Music technology

Recent recording technologies such as GarageBand allow songwriters to shape sounds through loops, samples, layering, distorting, adding reverb, and recording and mixing sounds from the musical instruments, the voices of the songwriters, and their environment. Shaping sounds in this way may ensure they create a sound that best expresses their story. Creating music in this way does not require the physical skill of playing a musical instrument, so it increases access to the music creation process in a way that may be inaccessible using traditional musical instruments. Songwriters may be more likely to participate in the process when they recognize that they can 'produce songs that sound like what they like on the radio'. One clinician interviewed described the story of a seven- year-old boy from the Dominican Republic who was undergoing weekly nursing procedures that were painful and involved injecting saline into a tissue expander under his scalp. Using electronic music technology, the sounds and the music he made took on symbolic meaning.

He was very fearful of the nursing procedure. During music therapy, he was encouraged to explore and work through his anxiety concerning the tissue expander. As he described the procedure from his point of view, I periodically asked him to describe the feelings he felt with each step of the medical procedure. He struggled to find words beyond 'mal' (bad). When given options to choose from, he described himself feeling scared and nervous, and having pain with the expansion. He also reported he could hear the sound of the saline being injected into his expander.

During the following session, the music therapist brought a laptop and suggested the boy create a song that described the steps within the tissue expansion procedure as well as music to express his feelings and reactions toward those steps. Although he was initially reluctant, he soon engaged in the process, exploring and selecting sounds for his beating heart (fear). He also chose a loop to express how he felt sitting in the clinic room, waiting for the nurse to come. Next, he found the sound of footsteps and added it, saying it was the sound of the nurse approaching. After the footsteps sounds stopped, he added a siren to represent his fear of the needle and the procedure as the nurse prepares to inject him. At this point, he stopped all other loops and chose the sound of electricity to represent the needle insertion. Once that sound stopped, he chose a bass loop to express how his heart beat during the procedure and wanted the sound of water to show how he hears the saline entering the tissue expander. During this section, he added the sound of a police car siren to express his feelings of alarm and fear. This section ended with the removal of the needle, again represented by the electrical sound. The first theme returned with the initial bass loops. After these loops, he ended the song with the siren and an unsettled mysterious chord.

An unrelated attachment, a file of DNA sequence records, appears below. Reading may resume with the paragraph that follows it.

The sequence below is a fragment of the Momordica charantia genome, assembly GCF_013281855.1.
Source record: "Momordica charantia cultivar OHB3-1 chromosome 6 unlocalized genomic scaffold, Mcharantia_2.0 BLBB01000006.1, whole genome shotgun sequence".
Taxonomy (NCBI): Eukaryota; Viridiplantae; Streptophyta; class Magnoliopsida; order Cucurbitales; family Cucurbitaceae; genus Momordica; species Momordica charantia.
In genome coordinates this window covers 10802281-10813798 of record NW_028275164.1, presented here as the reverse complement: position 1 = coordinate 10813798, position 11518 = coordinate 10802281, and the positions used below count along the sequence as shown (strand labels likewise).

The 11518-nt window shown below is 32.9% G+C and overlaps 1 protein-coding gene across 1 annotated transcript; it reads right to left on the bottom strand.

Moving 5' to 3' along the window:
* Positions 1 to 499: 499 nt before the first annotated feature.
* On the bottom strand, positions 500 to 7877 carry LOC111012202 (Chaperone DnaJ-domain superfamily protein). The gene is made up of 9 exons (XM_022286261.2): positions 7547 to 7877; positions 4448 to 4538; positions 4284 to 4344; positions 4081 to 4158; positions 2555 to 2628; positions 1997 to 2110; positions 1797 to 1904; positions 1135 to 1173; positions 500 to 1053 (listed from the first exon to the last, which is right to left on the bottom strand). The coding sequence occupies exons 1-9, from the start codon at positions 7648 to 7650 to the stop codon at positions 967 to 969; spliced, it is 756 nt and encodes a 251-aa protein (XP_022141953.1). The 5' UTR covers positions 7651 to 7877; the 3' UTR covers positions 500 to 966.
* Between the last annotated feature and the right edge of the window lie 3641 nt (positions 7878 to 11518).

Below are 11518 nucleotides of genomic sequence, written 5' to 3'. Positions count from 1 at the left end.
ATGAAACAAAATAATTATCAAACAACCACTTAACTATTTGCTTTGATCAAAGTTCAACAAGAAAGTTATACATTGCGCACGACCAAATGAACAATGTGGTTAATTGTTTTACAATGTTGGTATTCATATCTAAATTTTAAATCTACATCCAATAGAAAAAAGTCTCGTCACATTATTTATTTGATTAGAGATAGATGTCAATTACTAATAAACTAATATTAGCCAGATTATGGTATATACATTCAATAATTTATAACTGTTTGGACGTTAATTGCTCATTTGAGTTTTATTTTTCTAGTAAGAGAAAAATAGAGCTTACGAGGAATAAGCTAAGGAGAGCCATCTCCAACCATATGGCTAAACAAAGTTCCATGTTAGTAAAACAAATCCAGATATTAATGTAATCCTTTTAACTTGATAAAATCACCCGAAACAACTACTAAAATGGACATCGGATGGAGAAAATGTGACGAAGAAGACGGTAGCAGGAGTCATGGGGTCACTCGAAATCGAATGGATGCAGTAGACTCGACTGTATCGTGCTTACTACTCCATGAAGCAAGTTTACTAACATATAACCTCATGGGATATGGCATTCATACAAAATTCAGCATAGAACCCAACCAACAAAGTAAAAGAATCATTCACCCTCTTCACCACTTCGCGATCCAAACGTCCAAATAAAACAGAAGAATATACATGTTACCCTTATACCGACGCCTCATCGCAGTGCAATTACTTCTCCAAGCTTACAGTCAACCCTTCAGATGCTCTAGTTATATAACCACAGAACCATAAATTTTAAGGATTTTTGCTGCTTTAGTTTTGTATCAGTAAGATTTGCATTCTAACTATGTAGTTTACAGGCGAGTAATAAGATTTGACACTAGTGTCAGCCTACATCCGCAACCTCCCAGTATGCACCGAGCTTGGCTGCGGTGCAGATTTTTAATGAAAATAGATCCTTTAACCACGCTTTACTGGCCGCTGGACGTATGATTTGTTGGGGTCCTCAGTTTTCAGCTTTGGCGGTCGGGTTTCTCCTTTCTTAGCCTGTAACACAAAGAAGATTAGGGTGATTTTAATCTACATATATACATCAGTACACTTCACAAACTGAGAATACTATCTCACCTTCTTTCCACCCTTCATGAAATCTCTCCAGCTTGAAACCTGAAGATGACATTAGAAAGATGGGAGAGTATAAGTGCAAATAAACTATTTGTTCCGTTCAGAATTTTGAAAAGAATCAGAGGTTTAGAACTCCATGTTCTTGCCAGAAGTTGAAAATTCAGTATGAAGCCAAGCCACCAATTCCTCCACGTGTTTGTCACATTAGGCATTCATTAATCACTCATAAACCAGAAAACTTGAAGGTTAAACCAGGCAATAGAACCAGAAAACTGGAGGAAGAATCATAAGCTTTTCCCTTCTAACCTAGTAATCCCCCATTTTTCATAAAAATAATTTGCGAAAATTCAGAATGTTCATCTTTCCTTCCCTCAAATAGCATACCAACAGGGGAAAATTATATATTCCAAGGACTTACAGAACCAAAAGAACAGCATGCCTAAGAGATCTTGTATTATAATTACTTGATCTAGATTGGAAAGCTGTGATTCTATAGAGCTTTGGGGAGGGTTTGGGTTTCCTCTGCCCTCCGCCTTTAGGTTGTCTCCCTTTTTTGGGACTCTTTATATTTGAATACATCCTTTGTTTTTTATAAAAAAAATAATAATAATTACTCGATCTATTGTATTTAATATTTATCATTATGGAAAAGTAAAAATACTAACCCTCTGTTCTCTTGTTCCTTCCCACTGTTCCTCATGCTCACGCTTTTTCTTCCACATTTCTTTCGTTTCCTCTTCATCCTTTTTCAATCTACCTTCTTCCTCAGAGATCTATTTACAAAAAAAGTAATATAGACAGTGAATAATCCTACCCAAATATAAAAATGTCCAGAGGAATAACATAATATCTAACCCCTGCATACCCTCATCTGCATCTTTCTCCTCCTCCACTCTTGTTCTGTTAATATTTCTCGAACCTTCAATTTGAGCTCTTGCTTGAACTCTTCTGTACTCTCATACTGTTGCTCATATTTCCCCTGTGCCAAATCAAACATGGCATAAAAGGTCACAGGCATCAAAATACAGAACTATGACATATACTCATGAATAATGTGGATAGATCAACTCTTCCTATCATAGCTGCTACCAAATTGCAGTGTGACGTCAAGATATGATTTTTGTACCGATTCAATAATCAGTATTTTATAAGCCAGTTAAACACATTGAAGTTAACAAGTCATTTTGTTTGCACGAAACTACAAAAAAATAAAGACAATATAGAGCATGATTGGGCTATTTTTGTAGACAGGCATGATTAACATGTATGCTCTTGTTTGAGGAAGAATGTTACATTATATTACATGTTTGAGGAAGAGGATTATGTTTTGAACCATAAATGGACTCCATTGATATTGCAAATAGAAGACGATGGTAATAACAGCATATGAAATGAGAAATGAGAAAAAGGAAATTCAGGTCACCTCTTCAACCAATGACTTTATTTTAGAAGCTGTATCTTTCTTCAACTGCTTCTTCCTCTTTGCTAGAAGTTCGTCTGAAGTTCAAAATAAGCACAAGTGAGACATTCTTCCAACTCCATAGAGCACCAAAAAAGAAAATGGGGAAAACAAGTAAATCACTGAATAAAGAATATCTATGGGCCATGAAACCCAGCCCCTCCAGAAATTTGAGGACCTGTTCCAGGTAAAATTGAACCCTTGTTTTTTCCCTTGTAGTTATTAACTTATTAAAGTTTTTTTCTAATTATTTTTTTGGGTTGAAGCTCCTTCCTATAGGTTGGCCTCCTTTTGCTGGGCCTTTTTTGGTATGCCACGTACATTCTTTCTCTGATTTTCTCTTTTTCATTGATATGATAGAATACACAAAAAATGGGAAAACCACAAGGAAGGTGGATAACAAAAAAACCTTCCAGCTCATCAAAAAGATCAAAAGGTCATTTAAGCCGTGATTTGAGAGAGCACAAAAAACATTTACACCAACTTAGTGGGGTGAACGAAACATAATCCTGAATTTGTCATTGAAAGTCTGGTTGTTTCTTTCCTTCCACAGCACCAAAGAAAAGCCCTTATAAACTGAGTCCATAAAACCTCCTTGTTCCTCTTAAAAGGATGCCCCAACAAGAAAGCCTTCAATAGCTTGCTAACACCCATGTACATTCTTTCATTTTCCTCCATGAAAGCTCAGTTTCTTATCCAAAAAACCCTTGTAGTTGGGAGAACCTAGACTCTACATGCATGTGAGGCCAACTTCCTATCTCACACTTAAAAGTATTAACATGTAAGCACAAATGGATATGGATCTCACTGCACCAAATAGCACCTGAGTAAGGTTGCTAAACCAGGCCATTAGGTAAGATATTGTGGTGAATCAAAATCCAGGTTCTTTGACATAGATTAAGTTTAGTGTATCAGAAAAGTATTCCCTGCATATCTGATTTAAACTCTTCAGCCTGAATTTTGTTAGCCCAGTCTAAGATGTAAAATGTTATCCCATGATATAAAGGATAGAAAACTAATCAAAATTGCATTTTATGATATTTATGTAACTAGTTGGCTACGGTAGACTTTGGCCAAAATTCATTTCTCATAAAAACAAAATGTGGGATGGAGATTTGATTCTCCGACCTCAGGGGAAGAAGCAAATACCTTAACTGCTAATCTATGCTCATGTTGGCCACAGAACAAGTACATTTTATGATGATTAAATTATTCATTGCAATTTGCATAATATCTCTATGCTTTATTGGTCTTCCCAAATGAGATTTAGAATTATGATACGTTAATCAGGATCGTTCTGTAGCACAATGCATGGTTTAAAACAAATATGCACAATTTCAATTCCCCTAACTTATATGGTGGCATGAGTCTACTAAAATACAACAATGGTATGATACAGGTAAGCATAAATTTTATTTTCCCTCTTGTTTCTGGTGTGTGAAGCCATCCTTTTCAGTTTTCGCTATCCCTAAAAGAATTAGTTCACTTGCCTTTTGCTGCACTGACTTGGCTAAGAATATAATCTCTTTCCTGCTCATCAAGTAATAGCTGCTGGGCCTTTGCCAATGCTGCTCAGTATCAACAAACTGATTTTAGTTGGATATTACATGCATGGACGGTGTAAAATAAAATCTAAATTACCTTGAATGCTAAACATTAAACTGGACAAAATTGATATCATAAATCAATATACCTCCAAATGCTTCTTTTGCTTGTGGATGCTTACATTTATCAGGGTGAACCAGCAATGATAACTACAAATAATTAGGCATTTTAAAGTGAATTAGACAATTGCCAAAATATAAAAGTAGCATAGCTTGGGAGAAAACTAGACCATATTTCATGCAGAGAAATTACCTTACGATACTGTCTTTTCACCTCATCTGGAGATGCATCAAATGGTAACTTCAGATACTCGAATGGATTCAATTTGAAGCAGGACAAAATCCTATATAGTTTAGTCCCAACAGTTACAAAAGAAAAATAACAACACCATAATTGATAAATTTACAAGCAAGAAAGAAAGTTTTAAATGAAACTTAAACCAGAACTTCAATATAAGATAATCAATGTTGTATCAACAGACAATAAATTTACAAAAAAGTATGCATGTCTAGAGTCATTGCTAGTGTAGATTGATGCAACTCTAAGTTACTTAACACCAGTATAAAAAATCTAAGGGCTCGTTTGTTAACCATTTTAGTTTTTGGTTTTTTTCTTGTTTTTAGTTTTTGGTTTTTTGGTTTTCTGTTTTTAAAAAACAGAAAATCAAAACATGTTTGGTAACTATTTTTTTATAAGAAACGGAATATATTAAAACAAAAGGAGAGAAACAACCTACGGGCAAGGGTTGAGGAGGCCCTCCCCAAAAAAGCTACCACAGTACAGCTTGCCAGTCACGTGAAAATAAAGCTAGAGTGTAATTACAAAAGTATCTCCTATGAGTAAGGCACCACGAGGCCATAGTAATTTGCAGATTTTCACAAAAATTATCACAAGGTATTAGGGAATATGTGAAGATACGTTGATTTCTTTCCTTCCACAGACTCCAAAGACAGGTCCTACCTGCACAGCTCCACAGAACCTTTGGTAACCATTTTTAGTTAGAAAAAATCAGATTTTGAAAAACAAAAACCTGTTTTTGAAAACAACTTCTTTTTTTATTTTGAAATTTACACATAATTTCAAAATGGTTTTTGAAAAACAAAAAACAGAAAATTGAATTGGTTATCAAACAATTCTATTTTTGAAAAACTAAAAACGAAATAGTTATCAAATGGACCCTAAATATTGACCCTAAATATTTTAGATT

Once the song was finished, the music therapist and the boy listened to the song one time through. As he listened, he yawned and stated he was tired. Recognizing that composing this song required him to stay in his state of anxiety and fear and share these overwhelming feelings with the therapist, the music therapist ended the session early.

Microphones are another technological tool that can support the songwriting process. The microphone is symbolic; it allows for uninterrupted 'stage' time. It allows people to 'rap' and move into the flow. Even the way the microphone is held says something about the songwriter - holding it close to the mouth expresses the songwriter's vulnerability, whereas holding it away is more distant, less vulnerable. Similarly, adding reverb to the voice creates a feeling of space, making people feel freer in their vulnerability, whereas compressing the sounds makes them feel like they are in a hole (Viega, in press b). As one interviewee stated:

Importantly, hearing your voice back in recordings is a meaningful experience; hearing yourself but it does not sound like yourself . . . it is a new version, enhanced with reverb, chorus, echo, etc. That is such a powerful metaphor for me in relation to therapy.

Many clinicians working with at-risk youth have recounted how young people just take a microphone and start to verbally share their inner worlds. A clinician working with young people at risk in the United States described a profound experience she has had with a group of children who used the microphones to share themselves with others. She explains:

The children were talking into the mics, just talking, and a part of me was thinking, 'I can't believe that they're talking about this. I can't believe they're allowing themselves to share this much detail'.

In this instance, the microphone became a symbol of 'Now it's my time and I'm going to tell my story'. The microphone gave them the space to have uninterrupted stage time, to place them at the center of everyone's attention while they shared their stories. The microphone communicated the message: 'This is my story and can you handle it? Can you be with me in that?'

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